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Break pattern of dating controlling men
Emotional blackmail is a term coined by psychotherapist Susan Forward, about controlling people in relationships and the theory that fear, obligation and guilt (FOG) are the transactional dynamics at play between the controller and the person being controlled.
Understanding these dynamics are useful to anyone trying to extricate from the controlling behavior of another person, and deal with their own compulsions to do things that are uncomfortable, undesirable, burdensome, or self-sacrificing for others.
The victim may be plied with alcohol or drugs to help disorientate them.
Donald Dutton and Susan Golant agree that Walker's cycle of abuse accurately describes all cyclically abusive relationships they studied.
Nonetheless, they also note that her initial research was based almost entirely on anecdotal data from a rather small set of women who were in violent relationships.
Similarly, Dutton (1994) writes, "The prevalence of violence in homosexual relationships, which also appear to go through abuse cycles is hard to explain in terms of men dominating women." The cycle of abuse concept is widely used in domestic violence programs, particularly in the United States.
Critics have argued the theory is flawed as it does not apply as universally as Walker suggested, does not accurately or completely describe all abusive relationships, and may favor ideological presumptions over empirical data.
The victim feels pain, fear, humiliation, disrespect, confusion, and may mistakenly feel responsible.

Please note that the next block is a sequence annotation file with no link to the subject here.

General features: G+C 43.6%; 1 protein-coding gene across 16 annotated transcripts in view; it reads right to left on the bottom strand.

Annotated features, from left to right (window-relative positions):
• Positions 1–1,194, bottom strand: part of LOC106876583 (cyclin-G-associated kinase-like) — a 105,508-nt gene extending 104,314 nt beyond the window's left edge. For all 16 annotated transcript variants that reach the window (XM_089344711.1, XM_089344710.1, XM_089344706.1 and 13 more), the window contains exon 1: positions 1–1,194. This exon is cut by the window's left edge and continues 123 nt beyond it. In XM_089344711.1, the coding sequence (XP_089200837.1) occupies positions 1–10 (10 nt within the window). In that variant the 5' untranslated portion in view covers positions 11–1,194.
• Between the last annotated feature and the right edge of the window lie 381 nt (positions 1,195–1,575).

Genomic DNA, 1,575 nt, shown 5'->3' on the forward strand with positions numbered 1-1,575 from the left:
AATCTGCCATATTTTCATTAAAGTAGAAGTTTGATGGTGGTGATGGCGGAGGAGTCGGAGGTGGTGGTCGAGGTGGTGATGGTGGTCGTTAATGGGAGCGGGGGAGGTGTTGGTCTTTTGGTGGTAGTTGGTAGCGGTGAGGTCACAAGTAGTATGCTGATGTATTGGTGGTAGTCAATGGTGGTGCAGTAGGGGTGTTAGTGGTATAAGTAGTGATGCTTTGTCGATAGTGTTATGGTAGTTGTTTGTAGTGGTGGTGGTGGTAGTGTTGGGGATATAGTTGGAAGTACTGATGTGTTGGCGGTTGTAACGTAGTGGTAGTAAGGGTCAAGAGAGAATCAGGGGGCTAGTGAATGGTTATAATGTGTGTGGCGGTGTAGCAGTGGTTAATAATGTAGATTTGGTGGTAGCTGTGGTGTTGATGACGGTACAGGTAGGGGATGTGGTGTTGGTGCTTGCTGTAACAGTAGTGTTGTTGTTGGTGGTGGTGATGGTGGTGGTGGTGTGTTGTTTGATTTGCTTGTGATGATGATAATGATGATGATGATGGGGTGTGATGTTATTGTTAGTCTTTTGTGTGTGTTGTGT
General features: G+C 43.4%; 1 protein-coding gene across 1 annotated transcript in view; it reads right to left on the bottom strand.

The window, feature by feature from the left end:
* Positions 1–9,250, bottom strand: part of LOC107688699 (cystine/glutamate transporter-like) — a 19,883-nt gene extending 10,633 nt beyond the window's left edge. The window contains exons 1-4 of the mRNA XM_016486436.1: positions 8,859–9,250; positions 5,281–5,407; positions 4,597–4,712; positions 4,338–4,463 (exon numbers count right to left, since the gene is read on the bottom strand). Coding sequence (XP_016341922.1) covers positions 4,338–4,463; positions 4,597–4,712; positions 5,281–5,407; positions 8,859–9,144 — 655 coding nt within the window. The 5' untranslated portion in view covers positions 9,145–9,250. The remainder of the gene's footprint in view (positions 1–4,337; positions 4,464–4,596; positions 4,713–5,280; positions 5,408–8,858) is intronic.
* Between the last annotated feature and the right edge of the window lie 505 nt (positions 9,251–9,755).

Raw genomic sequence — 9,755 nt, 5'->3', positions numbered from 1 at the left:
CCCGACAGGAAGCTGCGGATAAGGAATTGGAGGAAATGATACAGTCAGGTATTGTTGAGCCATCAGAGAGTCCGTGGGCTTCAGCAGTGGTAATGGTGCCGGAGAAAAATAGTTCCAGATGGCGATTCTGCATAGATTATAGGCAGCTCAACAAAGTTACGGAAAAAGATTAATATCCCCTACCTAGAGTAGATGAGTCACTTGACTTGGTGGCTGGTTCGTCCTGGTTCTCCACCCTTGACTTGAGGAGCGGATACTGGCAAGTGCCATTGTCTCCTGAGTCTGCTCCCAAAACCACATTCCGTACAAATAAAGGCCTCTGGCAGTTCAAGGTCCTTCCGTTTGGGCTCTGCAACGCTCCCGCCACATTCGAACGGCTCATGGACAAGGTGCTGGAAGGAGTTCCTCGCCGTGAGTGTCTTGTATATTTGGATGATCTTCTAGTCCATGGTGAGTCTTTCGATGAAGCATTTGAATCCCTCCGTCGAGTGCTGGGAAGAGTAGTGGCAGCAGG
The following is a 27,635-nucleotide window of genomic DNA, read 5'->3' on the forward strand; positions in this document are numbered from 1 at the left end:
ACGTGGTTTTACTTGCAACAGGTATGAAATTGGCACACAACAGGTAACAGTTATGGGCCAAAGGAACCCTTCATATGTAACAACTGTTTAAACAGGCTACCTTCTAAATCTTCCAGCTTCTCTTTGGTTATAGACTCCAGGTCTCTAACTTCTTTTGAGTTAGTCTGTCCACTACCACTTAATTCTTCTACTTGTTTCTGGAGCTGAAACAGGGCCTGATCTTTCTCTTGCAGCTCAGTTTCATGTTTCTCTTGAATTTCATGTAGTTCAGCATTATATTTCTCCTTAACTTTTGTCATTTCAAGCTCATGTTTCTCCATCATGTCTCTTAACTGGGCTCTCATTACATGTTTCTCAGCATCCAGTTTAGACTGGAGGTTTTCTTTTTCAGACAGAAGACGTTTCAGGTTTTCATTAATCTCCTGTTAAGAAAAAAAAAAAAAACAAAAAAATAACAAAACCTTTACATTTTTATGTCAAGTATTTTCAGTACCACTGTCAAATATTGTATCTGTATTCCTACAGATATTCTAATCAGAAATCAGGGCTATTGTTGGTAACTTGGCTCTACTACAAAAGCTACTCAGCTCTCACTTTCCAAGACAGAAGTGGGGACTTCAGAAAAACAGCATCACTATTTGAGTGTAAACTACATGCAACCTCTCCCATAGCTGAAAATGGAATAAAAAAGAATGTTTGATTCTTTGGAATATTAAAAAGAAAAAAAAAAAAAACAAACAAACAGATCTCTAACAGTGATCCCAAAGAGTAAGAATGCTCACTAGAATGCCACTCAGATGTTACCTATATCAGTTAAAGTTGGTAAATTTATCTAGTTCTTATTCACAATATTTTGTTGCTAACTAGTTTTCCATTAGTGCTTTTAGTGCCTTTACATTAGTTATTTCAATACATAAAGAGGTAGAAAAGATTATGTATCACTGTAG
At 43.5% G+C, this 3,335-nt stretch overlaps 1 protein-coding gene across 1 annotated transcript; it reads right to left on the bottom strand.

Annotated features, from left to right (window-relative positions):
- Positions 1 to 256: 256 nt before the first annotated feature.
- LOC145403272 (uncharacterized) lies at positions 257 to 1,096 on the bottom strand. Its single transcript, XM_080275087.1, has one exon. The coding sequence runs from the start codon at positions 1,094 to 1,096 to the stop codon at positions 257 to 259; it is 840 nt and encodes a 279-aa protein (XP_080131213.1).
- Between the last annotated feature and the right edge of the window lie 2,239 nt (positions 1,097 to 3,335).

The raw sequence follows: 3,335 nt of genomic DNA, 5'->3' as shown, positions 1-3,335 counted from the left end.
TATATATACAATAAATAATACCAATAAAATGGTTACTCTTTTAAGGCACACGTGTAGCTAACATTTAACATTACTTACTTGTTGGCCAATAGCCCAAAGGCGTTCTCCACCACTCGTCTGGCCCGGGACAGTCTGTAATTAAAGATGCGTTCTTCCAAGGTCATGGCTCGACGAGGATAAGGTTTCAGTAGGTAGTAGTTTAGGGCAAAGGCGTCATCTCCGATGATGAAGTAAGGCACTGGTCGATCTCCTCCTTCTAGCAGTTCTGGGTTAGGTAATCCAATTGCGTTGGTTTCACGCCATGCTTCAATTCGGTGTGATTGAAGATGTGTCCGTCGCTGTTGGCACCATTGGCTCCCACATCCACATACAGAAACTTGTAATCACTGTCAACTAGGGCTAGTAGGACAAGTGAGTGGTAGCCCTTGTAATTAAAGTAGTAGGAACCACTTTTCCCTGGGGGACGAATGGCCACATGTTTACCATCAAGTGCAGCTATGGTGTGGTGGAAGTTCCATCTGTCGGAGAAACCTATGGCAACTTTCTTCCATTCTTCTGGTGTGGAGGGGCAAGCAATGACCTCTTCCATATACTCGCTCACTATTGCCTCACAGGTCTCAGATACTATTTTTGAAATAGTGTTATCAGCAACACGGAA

Characterized by affection, apology, or, alternatively, ignoring the incident, this phase marks an apparent end of violence, with assurances that it will never happen again, or that the abuser will do their best to change.The release of energy reduces the tension, and the abuser may feel or express that the victim "had it coming" to them.The perpetrator may begin to feel remorse, guilty feelings, or fear that their partner will leave or call the police.Initially, Walker proposed that the cycle of abuse described the controlling patriarchal behavior of men who felt entitled to abuse their wives to maintain control over them.Her terms "the battering cycle" and "battered woman syndrome" has since been largely eclipsed by "cycle of abuse" and "battered person syndrome", respectively, for many reasons: to maintain objectivity; because the cycle of abuse doesn't always lead to physical abuse; because symptoms of the syndrome have been observed in men and women, and are not confined to marriage and dating.During this phase (which is often considered an element of the honeymoon/reconciliation phase), the relationship is relatively calm and peaceable.During this period the abuser may agree to engage in counseling, ask for forgiveness, and create a normal atmosphere.During this stage the abuser attempts to dominate their partner (survivor) with the use of domestic violence.In intimate partner violence, children are negatively affected by having witnessed the violence and the partner's relationship degrades as well.During this stage the abuser may feel or claim to feel overwhelming remorse and sadness.Some abusers walk away from the situation with little comment, but most will eventually shower the survivor with love and affection.